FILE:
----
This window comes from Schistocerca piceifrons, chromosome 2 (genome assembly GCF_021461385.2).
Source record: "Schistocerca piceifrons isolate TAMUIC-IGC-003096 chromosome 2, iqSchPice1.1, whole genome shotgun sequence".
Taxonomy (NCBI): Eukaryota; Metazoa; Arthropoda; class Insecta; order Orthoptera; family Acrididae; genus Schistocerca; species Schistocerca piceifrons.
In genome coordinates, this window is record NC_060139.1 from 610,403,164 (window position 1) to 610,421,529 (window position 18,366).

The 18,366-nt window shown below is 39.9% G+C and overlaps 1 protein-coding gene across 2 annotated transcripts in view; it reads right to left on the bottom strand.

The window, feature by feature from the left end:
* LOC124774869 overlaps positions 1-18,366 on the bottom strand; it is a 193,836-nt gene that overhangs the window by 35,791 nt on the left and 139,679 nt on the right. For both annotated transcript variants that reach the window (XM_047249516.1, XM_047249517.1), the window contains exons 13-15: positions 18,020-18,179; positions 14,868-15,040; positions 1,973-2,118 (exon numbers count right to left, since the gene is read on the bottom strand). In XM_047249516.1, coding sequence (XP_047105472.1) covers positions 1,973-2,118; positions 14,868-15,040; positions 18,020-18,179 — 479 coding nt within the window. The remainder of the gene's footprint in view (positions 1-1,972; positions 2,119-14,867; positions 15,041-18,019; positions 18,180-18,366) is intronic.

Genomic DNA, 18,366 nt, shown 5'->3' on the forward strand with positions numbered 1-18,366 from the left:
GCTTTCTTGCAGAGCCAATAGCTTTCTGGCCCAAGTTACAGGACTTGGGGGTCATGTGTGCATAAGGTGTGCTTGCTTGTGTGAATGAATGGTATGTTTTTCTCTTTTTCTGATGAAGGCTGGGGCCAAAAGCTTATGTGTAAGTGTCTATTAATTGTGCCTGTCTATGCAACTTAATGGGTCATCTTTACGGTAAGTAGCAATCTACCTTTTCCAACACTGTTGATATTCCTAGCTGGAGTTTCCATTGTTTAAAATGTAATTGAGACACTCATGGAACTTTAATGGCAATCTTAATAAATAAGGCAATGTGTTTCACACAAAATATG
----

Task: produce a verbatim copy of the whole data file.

This window comes from Schistocerca piceifrons, chromosome 2 (genome assembly GCF_021461385.2).
Source record: "Schistocerca piceifrons isolate TAMUIC-IGC-003096 chromosome 2, iqSchPice1.1, whole genome shotgun sequence".
Taxonomy (NCBI): Eukaryota; Metazoa; Arthropoda; class Insecta; order Orthoptera; family Acrididae; genus Schistocerca; species Schistocerca piceifrons.
In genome coordinates, this window is record NC_060139.1 from 610,403,164 (window position 1) to 610,421,529 (window position 18,366).

The 18,366-nt window shown below is 39.9% G+C and overlaps 1 protein-coding gene across 2 annotated transcripts in view; it reads right to left on the bottom strand.

The window, feature by feature from the left end:
* LOC124774869 overlaps positions 1-18,366 on the bottom strand; it is a 193,836-nt gene that overhangs the window by 35,791 nt on the left and 139,679 nt on the right. For both annotated transcript variants that reach the window (XM_047249516.1, XM_047249517.1), the window contains exons 13-15: positions 18,020-18,179; positions 14,868-15,040; positions 1,973-2,118 (exon numbers count right to left, since the gene is read on the bottom strand). In XM_047249516.1, coding sequence (XP_047105472.1) covers positions 1,973-2,118; positions 14,868-15,040; positions 18,020-18,179 — 479 coding nt within the window. The remainder of the gene's footprint in view (positions 1-1,972; positions 2,119-14,867; positions 15,041-18,019; positions 18,180-18,366) is intronic.

Genomic DNA, 18,366 nt, shown 5'->3' on the forward strand with positions numbered 1-18,366 from the left:
GCTTTCTTGCAGAGCCAATAGCTTTCTGGCCCAAGTTACAGGACTTGGGGGTCATGTGTGCATAAGGTGTGCTTGCTTGTGTGAATGAATGGTATGTTTTTCTCTTTTTCTGATGAAGGCTGGGGCCAAAAGCTTATGTGTAAGTGTCTATTAATTGTGCCTGTCTATGCAACTTAATGGGTCATCTTTACGGTAAGTAGCAATCTACCTTTTCCAACACTGTTGATATTCCTAGCTGGAGTTTCCATTGTTTAAAATGTAATTGAGACACTCATGGAACTTTAATGGCAATCTTAATAAATAAGGCAATGTGTTTCACACAAAATATG